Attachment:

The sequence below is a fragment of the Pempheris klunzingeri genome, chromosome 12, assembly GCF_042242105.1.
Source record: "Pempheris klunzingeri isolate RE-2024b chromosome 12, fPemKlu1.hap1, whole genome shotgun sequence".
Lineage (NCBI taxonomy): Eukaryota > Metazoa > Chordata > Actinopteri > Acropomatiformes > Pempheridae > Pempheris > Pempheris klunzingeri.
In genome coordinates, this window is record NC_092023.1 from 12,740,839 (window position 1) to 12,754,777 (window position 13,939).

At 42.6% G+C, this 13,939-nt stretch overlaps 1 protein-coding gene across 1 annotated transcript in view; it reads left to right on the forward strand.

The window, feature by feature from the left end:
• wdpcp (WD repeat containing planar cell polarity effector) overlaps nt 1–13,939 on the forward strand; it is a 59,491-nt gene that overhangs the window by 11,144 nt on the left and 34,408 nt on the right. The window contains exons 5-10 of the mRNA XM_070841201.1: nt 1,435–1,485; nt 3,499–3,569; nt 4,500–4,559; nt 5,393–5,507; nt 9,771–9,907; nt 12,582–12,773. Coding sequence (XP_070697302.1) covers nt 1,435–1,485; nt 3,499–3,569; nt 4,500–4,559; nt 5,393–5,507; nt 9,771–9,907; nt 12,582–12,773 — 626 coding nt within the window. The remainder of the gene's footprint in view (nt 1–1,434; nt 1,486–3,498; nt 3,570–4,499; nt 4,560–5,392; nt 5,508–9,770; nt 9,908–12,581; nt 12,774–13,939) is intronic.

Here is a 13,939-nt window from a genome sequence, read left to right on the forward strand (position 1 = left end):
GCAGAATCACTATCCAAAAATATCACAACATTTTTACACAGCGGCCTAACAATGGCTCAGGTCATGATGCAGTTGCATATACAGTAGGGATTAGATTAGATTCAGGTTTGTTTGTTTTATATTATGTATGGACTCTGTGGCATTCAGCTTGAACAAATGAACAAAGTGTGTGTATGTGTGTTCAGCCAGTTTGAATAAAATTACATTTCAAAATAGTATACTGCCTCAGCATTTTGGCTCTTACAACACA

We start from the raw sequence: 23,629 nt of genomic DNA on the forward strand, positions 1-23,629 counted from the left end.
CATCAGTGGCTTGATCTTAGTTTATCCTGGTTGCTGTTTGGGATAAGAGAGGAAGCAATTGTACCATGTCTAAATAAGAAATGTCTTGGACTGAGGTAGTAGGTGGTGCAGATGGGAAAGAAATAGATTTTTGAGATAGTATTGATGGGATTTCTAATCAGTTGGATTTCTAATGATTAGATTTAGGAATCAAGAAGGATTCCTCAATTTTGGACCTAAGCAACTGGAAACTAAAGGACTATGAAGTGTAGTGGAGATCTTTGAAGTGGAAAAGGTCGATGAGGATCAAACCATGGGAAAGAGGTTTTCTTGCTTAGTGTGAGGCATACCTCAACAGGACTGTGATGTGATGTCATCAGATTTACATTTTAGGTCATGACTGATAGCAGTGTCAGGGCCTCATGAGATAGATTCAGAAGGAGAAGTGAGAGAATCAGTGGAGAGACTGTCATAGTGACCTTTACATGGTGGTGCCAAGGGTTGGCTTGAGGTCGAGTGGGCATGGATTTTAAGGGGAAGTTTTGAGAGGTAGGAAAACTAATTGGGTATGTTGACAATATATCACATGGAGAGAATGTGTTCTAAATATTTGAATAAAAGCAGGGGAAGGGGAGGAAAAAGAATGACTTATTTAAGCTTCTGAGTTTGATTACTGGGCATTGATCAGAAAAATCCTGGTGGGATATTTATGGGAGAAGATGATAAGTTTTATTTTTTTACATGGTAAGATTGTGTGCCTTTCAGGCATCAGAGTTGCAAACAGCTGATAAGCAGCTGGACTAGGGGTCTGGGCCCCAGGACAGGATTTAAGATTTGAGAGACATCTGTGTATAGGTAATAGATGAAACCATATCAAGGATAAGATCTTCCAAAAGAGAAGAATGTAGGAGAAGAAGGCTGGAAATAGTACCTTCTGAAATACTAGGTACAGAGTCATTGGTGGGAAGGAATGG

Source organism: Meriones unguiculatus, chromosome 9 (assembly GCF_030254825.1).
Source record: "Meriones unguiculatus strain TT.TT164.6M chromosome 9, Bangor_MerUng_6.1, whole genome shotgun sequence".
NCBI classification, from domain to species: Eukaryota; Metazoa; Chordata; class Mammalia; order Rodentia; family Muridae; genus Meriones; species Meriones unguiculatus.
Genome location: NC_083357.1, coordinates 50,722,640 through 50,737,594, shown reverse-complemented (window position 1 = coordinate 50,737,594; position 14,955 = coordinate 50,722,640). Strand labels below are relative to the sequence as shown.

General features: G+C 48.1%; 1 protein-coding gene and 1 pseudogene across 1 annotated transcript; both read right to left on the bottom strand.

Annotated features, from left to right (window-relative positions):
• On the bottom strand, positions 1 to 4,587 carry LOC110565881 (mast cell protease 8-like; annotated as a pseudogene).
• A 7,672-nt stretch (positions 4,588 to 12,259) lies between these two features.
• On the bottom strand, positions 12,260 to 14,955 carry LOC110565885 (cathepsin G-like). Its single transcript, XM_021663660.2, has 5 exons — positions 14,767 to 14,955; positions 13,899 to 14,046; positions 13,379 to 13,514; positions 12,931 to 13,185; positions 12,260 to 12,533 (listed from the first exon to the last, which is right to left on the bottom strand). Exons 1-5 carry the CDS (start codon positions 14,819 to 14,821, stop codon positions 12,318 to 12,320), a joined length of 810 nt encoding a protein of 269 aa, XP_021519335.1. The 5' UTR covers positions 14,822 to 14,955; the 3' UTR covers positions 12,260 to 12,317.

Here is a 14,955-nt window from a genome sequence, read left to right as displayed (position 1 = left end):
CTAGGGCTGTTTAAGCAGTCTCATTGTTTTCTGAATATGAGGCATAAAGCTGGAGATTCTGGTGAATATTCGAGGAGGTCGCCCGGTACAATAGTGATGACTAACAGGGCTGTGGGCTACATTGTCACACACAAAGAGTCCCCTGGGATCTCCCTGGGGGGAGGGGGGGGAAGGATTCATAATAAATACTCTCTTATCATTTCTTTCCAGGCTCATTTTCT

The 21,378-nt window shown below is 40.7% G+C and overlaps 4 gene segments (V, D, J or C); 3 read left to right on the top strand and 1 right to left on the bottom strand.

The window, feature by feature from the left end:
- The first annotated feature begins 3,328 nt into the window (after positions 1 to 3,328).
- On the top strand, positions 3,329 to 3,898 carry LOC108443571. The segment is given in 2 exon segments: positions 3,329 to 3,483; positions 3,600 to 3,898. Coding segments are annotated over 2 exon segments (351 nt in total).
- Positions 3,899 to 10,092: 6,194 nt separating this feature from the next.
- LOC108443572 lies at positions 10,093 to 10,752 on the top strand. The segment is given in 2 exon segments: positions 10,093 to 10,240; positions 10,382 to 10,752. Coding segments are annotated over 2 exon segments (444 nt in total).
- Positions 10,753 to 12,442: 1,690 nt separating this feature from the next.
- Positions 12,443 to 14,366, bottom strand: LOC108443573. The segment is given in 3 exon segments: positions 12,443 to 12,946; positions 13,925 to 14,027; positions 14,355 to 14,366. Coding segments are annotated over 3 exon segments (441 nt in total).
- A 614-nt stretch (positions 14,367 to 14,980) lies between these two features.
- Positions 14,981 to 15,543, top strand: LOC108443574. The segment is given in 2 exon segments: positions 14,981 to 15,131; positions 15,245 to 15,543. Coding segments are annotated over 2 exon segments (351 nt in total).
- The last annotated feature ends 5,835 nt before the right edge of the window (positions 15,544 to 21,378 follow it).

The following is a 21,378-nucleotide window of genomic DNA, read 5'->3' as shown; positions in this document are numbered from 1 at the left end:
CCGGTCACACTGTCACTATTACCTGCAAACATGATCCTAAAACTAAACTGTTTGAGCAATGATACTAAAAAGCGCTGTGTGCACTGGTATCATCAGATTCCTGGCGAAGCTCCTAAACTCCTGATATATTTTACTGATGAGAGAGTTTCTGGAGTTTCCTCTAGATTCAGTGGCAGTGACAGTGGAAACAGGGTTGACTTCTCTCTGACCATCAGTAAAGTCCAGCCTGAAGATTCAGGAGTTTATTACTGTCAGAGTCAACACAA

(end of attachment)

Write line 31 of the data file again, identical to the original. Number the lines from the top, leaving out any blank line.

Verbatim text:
- A 614-nt stretch (positions 14,367 to 14,980) lies between these two features.